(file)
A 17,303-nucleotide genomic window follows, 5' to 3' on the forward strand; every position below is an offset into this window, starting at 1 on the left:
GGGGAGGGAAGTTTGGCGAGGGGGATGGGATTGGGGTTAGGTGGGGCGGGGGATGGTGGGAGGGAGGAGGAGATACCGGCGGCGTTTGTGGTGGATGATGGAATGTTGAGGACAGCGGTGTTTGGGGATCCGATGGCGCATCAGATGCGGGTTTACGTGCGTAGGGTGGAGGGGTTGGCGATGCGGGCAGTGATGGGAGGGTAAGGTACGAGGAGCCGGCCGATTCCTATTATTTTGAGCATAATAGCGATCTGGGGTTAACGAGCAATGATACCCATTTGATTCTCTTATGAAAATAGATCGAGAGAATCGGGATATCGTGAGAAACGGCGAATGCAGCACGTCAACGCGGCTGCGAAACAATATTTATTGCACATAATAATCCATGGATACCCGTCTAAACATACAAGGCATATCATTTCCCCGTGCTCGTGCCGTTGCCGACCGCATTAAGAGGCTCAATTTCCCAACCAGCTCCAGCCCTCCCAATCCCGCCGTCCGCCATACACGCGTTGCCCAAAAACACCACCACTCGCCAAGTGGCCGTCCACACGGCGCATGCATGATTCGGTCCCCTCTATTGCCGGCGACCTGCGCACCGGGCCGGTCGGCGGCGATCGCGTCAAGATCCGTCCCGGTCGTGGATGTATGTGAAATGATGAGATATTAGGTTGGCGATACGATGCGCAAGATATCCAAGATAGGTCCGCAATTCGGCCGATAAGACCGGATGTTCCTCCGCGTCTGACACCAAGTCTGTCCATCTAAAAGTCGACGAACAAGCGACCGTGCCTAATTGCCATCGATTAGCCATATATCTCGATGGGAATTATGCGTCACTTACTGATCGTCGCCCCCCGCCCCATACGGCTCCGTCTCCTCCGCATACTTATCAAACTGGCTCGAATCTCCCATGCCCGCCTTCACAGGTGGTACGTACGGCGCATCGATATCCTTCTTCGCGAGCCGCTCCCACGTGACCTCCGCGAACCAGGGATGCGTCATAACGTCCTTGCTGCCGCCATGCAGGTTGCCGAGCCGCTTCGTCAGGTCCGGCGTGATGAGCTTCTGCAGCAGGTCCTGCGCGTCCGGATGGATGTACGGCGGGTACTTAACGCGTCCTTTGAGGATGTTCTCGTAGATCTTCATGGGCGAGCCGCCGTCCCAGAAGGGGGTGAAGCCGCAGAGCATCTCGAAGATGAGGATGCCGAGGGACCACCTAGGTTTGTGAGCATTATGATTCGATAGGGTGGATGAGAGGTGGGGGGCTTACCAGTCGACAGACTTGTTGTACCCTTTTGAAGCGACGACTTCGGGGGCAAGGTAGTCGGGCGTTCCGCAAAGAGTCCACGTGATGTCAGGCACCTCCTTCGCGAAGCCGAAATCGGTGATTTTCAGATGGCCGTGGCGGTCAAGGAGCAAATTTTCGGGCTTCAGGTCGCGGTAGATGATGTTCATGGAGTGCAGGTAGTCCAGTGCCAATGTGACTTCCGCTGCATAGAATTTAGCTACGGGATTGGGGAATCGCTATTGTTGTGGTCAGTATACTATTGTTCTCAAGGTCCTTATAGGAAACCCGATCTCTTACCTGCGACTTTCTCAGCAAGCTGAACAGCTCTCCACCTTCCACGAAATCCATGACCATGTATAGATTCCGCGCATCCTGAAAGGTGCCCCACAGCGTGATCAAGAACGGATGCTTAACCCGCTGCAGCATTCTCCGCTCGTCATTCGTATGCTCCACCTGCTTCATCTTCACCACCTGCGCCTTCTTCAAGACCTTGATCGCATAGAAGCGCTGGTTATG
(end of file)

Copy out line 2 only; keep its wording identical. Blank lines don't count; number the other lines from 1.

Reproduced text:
GGGGAGGGAAGTTTGGCGAGGGGGATGGGATTGGGGTTAGGTGGGGCGGGGGATGGTGGGAGGGAGGAGGAGATACCGGCGGCGTTTGTGGTGGATGATGGAATGTTGAGGACAGCGGTGTTTGGGGATCCGATGGCGCATCAGATGCGGGTTTACGTGCGTAGGGTGGAGGGGTTGGCGATGCGGGCAGTGATGGGAGGGTAAGGTACGAGGAGCCGGCCGATTCCTATTATTTTGAGCATAATAGCGATCTGGGGTTAACGAGCAATGATACCCATTTGATTCTCTTATGAAAATAGATCGAGAGAATCGGGATATCGTGAGAAACGGCGAATGCAGCACGTCAACGCGGCTGCGAAACAATATTTATTGCACATAATAATCCATGGATACCCGTCTAAACATACAAGGCATATCATTTCCCCGTGCTCGTGCCGTTGCCGACCGCATTAAGAGGCTCAATTTCCCAACCAGCTCCAGCCCTCCCAATCCCGCCGTCCGCCATACACGCGTTGCCCAAAAACACCACCACTCGCCAAGTGGCCGTCCACACGGCGCATGCATGATTCGGTCCCCTCTATTGCCGGCGACCTGCGCACCGGGCCGGTCGGCGGCGATCGCGTCAAGATCCGTCCCGGTCGTGGATGTATGTGAAATGATGAGATATTAGGTTGGCGATACGATGCGCAAGATATCCAAGATAGGTCCGCAATTCGGCCGATAAGACCGGATGTTCCTCCGCGTCTGACACCAAGTCTGTCCATCTAAAAGTCGACGAACAAGCGACCGTGCCTAATTGCCATCGATTAGCCATATATCTCGATGGGAATTATGCGTCACTTACTGATCGTCGCCCCCCGCCCCATACGGCTCCGTCTCCTCCGCATACTTATCAAACTGGCTCGAATCTCCCATGCCCGCCTTCACAGGTGGTACGTACGGCGCATCGATATCCTTCTTCGCGAGCCGCTCCCACGTGACCTCCGCGAACCAGGGATGCGTCATAACGTCCTTGCTGCCGCCATGCAGGTTGCCGAGCCGCTTCGTCAGGTCCGGCGTGATGAGCTTCTGCAGCAGGTCCTGCGCGTCCGGATGGATGTACGGCGGGTACTTAACGCGTCCTTTGAGGATGTTCTCGTAGATCTTCATGGGCGAGCCGCCGTCCCAGAAGGGGGTGAAGCCGCAGAGCATCTCGAAGATGAGGATGCCGAGGGACCACCTAGGTTTGTGAGCATTATGATTCGATAGGGTGGATGAGAGGTGGGGGGCTTACCAGTCGACAGACTTGTTGTACCCTTTTGAAGCGACGACTTCGGGGGCAAGGTAGTCGGGCGTTCCGCAAAGAGTCCACGTGATGTCAGGCACCTCCTTCGCGAAGCCGAAATCGGTGATTTTCAGATGGCCGTGGCGGTCAAGGAGCAAATTTTCGGGCTTCAGGTCGCGGTAGATGATGTTCATGGAGTGCAGGTAGTCCAGTGCCAATGTGACTTCCGCTGCATAGAATTTAGCTACGGGATTGGGGAATCGCTATTGTTGTGGTCAGTATACTATTGTTCTCAAGGTCCTTATAGGAAACCCGATCTCTTACCTGCGACTTTCTCAGCAAGCTGAACAGCTCTCCACCTTCCACGAAATCCATGACCATGTATAGATTCCGCGCATCCTGAAAGGTGCCCCACAGCGTGATCAAGAACGGATGCTTAACCCGCTGCAGCATTCTCCGCTCGTCATTCGTATGCTCCACCTGCTTCATCTTCACCACCTGCGCCTTCTTCAAGACCTTGATCGCATAGAAGCGCTGGTTATG